"We didn't understand how long the tail was and how important the super-emitters were for reducing emissions."
The latest IPCC assessment highlights that scientists now have a better understanding of how much methane is being released by human activity like agriculture and the fossil fuel industry, and how much it contributes to the climate crisis.
Around the world, fossil fuels, agriculture and coal mining are skyrocketing methane emissions. Nonetheless, the production and sources vary by region. In the North America, a majority — 14% of total methane emissions — come from the oil and gas production followed by livestock at 10%. In China, coal mining is the biggest methane driver, contributing 24% to total emissions.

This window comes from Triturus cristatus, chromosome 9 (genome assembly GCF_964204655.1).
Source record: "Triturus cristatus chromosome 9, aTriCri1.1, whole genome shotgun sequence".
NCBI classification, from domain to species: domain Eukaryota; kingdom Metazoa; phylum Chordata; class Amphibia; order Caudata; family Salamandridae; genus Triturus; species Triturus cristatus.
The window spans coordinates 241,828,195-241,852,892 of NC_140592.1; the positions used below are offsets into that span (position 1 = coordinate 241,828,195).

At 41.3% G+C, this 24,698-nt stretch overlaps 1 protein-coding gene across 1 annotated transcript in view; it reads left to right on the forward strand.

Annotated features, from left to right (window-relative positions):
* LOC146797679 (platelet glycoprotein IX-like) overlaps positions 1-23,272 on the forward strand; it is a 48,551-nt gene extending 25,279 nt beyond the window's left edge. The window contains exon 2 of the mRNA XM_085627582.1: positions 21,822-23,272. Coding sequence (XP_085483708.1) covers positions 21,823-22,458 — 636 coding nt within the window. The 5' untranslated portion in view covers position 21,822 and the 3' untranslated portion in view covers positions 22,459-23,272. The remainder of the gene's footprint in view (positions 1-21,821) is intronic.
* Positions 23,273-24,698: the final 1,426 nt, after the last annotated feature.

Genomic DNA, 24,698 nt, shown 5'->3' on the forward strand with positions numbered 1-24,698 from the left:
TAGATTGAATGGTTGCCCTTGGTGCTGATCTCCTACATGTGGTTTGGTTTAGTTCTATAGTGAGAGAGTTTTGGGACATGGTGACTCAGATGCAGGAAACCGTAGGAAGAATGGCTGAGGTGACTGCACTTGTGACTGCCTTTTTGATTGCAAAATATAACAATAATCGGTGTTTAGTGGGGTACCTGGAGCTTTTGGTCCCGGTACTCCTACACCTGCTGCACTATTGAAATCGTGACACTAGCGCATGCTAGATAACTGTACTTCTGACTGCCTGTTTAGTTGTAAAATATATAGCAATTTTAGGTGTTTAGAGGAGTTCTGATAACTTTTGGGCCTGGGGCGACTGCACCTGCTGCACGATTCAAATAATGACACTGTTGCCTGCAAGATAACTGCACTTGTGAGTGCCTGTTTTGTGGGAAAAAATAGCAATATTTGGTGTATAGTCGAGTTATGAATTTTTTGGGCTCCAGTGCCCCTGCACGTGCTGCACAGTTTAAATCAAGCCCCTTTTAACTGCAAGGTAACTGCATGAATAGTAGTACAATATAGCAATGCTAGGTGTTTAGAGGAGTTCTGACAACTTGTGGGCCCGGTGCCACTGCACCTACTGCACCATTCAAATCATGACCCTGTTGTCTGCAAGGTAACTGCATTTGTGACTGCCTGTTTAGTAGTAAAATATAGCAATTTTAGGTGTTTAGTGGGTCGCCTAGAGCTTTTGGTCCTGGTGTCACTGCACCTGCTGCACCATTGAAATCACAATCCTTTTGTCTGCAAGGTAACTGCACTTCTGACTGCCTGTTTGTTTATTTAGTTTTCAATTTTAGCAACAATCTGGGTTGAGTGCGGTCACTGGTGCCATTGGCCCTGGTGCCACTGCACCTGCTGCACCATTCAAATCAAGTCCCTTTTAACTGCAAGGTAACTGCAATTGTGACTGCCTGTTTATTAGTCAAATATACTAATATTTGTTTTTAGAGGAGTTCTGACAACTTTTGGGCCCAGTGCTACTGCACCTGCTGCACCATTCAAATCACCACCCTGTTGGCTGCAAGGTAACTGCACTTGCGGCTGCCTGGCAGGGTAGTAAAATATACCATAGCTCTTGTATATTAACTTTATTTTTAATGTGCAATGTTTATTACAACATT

Though agriculture is a major source of methane, Jackson said the emissions from farming and food production would be harder to tackle.
"There are only certain things we can do with cattle," Jackson said. "We can either ask people to stop eating beef or we can try and give cattle feed additives to change the microbes in the chemistry of their guts. But that's not easy to do for billions of cattle around the world."
The International Energy Agency estimate that the oil and gas industry around the world can reduce methane by 75% using the technology already available. It also estimates that 40% of the emissions could be reduced without extra costs, since the natural gas captured could then be sold.
Climate activists like Lisa DeVille, a member of the Mandan, Hidatsa, and Arikara Nation, are urging policymakers to make stringent methane reductions. The Bakken oil field in North Dakota surrounds the Fort Berthold Indian Reservation, where DeVille lives, with nearly 1,000 oil and gas wells that scientists found in 2016 was leaking 275,000 tons of methane per year.